Recent Five Borough Economic Opportunity Plan announcements to help diversify the New York City economy include:
Five new initiatives to help strengthen New York City’s cultural sector.
A marketing and tourism agreement to boost travel between New York City and London.
Broadway had its biggest season ever, selling 12 million tickets generating $943 million.
More than 800 retailers throughout the five boroughs participated in Fashion’s Night Out.
Resources for workforce training to New Yorkers for jobs in a green economy.
ImClone will locate its research headquarters at the City’s new bioscience complex.
A plan to create 11,000 permanent industrial jobs on Brooklyn’s working waterfront.
Eight initiatives to strengthen the media industry in New York City.
New international cruise activity, growing New York City’s 13,000-job cruise industry.
Steps to help New York City’s bioscience companies compete for Federal funding.
Legislation that will green buildings and create 19,000 construction jobs.
Green projects at the Brooklyn Navy Yard are creating more than 1,700 permanent jobs.
Comprehensive initiatives to support the nonprofit sector and its 490,000 jobs.
New programs to provide training and resources for City’s future entrepreneurs.
The start to construction of the International Gem Tower, which will house 3,000 jobs.
Other recent Five Borough Economic Opportunity Plan announcements include:
Stimulus funds to begin training for 90 new FDNY Emergency Medical Technicians.
An increase in MWBE contracts in FY 2009, bringing the total to more than $1 billion.
The City hosted a bilingual small business seminar for Latino business associations.
A $150 million redevelopment plan for the Staten Island Homeport.
The approval of Recovery Zone bonds to create 960 jobs in Queens and Brooklyn.
The City financed 12,500 low- and middle-income affordable units in the last year.
The start of construction of the $148 million East River Waterfront Esplanade.
The first housing projects to start using TCAP stimulus funds, creating 2,800 jobs.
The start of construction of an affordable housing complex in the South Bronx.
Steps to prevent a speculative purchase of Ocelot Capital Group sites in the South Bronx.
Plans for the first 120 units of the Seaview Senior housing project in Staten Island.
SecondMarket, Inc. will create 367 new jobs in Lower Manhattan through JCRP.
$1 million to create a shared commercial kitchen at La Marqueta in East Harlem.
The start of construction of a 600-unit mixed-income complex in the Bronx.
The start of construction of major improvements to Queens Plaza and Jackson Avenue.
$100 million for 14 infrastructure projects across Queens that will create 400 new jobs.
The adoption of the City’s plan for Coney Island that will create more than 30,000 jobs.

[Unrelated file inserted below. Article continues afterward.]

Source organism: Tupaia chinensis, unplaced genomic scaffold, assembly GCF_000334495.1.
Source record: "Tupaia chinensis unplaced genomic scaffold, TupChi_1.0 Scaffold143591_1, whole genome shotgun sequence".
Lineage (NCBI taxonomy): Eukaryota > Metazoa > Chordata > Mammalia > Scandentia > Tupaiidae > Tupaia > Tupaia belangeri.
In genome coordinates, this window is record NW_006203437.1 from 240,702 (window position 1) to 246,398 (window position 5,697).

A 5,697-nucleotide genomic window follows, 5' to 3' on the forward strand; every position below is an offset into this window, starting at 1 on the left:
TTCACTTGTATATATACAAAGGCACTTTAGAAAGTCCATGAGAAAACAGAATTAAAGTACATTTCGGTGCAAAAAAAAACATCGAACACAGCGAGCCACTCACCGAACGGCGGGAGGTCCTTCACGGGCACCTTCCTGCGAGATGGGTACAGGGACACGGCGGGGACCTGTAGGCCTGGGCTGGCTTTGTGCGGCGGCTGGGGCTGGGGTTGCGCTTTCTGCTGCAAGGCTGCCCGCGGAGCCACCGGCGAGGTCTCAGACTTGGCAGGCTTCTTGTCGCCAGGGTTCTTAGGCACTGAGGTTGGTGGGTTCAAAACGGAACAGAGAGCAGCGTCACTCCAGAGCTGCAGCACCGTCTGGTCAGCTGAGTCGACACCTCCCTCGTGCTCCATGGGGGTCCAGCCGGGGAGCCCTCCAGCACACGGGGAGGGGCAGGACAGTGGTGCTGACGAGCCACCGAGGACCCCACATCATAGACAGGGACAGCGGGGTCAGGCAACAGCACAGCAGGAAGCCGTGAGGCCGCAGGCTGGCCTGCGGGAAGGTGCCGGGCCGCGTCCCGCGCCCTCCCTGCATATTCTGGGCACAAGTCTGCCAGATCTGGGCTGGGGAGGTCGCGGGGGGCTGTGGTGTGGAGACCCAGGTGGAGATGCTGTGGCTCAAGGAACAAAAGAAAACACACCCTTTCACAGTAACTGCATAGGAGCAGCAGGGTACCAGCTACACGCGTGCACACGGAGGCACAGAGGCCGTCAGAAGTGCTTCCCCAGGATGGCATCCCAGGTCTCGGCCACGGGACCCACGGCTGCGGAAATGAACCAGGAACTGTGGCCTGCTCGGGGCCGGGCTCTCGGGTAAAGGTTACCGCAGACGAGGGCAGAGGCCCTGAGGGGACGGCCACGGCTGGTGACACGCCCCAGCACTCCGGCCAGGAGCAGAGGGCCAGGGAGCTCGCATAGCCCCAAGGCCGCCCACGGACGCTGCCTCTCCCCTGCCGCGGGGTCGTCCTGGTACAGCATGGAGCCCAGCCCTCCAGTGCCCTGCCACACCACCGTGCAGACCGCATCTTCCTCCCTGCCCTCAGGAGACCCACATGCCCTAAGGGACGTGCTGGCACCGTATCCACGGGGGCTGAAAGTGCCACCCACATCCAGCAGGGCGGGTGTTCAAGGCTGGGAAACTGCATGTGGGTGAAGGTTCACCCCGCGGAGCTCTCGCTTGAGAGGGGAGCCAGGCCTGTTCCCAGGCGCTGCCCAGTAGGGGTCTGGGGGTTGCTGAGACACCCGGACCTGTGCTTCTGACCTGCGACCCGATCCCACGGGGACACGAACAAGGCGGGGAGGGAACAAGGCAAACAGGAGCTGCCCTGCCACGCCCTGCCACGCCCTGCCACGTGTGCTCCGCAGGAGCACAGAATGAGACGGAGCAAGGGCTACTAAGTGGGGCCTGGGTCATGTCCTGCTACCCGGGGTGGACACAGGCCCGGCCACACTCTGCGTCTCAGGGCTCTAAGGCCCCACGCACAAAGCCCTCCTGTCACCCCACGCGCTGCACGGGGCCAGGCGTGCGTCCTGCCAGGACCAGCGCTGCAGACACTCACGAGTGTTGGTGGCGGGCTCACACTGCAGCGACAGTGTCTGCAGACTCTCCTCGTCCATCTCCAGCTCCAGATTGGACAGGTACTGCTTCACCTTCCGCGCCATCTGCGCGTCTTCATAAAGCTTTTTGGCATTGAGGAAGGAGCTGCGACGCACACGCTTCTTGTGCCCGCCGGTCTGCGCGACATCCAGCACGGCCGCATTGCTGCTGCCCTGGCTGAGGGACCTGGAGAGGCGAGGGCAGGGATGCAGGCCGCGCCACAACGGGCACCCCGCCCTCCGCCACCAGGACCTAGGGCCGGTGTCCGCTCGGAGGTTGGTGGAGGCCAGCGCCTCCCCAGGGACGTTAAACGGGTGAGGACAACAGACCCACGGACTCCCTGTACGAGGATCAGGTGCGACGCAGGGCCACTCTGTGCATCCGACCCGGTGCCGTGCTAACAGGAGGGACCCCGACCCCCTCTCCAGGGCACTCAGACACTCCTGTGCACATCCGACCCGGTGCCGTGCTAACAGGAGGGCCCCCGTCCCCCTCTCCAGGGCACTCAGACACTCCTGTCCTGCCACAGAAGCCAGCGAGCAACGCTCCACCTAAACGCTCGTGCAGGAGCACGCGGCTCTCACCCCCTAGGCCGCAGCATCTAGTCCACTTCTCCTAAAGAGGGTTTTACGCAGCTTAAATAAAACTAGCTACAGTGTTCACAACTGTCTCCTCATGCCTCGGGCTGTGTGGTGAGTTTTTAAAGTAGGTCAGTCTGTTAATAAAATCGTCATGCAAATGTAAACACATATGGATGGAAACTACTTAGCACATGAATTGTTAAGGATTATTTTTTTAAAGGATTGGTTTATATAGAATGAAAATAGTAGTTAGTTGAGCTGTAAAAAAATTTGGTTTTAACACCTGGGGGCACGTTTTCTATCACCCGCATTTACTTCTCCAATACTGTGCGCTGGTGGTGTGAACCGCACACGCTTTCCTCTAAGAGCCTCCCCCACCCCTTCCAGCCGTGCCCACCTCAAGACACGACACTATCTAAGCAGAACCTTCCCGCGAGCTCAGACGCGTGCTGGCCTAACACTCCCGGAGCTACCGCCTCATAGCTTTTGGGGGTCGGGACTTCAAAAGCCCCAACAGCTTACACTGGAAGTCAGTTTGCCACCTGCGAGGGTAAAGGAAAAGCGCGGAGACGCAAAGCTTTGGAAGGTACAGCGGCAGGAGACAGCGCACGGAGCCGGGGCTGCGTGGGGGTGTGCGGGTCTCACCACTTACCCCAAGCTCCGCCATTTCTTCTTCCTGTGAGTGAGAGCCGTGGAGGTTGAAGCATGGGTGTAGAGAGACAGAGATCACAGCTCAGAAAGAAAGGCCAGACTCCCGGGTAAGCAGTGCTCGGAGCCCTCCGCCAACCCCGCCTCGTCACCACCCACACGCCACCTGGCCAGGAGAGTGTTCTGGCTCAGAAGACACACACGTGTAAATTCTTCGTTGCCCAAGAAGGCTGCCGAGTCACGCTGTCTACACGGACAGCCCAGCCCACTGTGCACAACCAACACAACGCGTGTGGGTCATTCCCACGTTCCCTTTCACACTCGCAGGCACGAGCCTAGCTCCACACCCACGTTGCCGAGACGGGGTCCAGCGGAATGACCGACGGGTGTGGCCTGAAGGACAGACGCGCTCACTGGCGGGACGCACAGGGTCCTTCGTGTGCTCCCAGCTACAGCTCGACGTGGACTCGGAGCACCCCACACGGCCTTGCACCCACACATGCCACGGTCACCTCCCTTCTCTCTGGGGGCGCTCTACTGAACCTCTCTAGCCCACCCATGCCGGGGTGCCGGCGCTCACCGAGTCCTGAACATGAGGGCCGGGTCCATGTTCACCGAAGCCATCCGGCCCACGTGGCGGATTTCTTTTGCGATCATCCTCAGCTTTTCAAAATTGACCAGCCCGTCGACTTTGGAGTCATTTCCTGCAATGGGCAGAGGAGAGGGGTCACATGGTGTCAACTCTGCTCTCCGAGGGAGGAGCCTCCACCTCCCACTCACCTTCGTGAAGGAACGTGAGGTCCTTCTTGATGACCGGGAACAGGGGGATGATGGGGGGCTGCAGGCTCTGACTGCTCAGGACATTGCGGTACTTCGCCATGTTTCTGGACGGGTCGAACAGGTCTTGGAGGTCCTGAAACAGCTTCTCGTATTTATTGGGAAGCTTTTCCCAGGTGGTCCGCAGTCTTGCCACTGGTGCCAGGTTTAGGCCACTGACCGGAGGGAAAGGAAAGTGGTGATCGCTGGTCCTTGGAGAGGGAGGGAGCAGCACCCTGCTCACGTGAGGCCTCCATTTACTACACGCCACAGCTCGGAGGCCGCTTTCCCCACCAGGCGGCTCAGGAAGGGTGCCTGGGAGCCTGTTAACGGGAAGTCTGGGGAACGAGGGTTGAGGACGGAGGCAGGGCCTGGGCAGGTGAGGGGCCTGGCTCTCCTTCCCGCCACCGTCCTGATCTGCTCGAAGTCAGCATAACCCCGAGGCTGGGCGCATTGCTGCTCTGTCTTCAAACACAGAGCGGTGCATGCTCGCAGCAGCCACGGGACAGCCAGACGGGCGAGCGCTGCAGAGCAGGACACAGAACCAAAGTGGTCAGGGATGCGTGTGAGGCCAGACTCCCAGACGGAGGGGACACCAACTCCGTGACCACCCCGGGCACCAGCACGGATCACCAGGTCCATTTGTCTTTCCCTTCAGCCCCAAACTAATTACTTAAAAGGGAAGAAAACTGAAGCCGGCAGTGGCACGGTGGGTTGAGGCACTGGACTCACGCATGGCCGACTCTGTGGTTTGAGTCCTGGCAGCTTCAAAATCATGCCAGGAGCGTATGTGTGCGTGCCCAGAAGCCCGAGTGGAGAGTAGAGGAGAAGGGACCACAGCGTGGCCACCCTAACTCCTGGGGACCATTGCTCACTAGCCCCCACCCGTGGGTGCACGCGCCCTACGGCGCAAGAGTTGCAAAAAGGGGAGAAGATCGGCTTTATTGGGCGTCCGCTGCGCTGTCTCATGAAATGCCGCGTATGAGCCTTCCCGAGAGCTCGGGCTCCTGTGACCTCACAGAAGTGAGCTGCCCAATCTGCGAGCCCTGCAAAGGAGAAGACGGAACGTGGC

New initiatives to help support Hispanic-owned small businesses.
The opening of China Construction Bank’s New York City office.
11 new initiatives to support the financial services sector and promote entrepreneurship.
$350,000 in NYC Business Solutions Training Funds awarded to small businesses.
Enhancements to the City’s Minority- and Women-Owned Business Enterprise Program.
The opening of a 125-unit mixed income housing development in the Central Harlem.
A record 10,500 job placements through the first half of 2009.
A plan to convert unoccupied apartments and stalled sites into affordable housing.
The opening of New Mount Hope Community Center in the Bronx.
The purchase of the Hunter’s Point South site to create a new, affordable neighborhood.
A public campaign to help more New Yorkers get free foreclosure prevention services.
The start of services of the Park Slope 5th Avenue Business Improvement District.
A stimulus-funded bond program to spur commercial and industrial projects citywide.
The City will use nearly $32 million to train 10,000 New Yorkers for jobs.
New space for 20 small businesses in Bushwick, creating more than 80 industrial jobs.
City’s Workforce1 Centers in Harlem and Jamaica received awards for innovation.
Food Retail Expansion to Support Health ( FRESH ) program to encourage grocery stores.
City-supported loans unavailable from banks to help small businesses stay in operation.
Three new Financial Empowerment Centers offering free, one-on-one financial coaching.
Stimulus funding to help the City provide summer jobs for 51,000 young New Yorkers.
The opening of New Hope Walton Project, housing for low-income residents in Harlem
New affordable housing at Gateway Building, a long-vacant structure in the South Bronx.
The Harlem Business Assistance Fund to help businesses relocate to the 125th Street area.
The expansion of NYC Business Express to help businesses obtain permits and licenses.
The “Nine in ’09” campaign to promote economic activity in diverse neighborhoods.
A Center for Economic Opportunity program put 4,000 low-income New Yorkers in jobs.
Stimulus-funded community development projects that will strengthen neighborhoods.
Stimulus-funded Housing Authority projects that will create jobs for 3,255 New Yorkers.
The start of construction of 103 units of affordable housing in Brownsville.
The opening of Home Depot in the South Bronx creating 200 new permanent jobs.
The latest round of training funds to help small businesses train their employees.
The placement of 50 laid-off New Yorkers into positions at entrepreneurial companies.
New York City achieved a record 5,000 job placements through the first quarter of 2009.
Help for a beer distributor to create 55 permanent and 30 construction jobs in the Bronx.
Federal stimulus transportation projects that will create or preserve 32,000 jobs.
Steps the City is taking to help small businesses adapt to conditions and avoid layoffs.
A plan to create and retain 400,000 jobs over the next six years.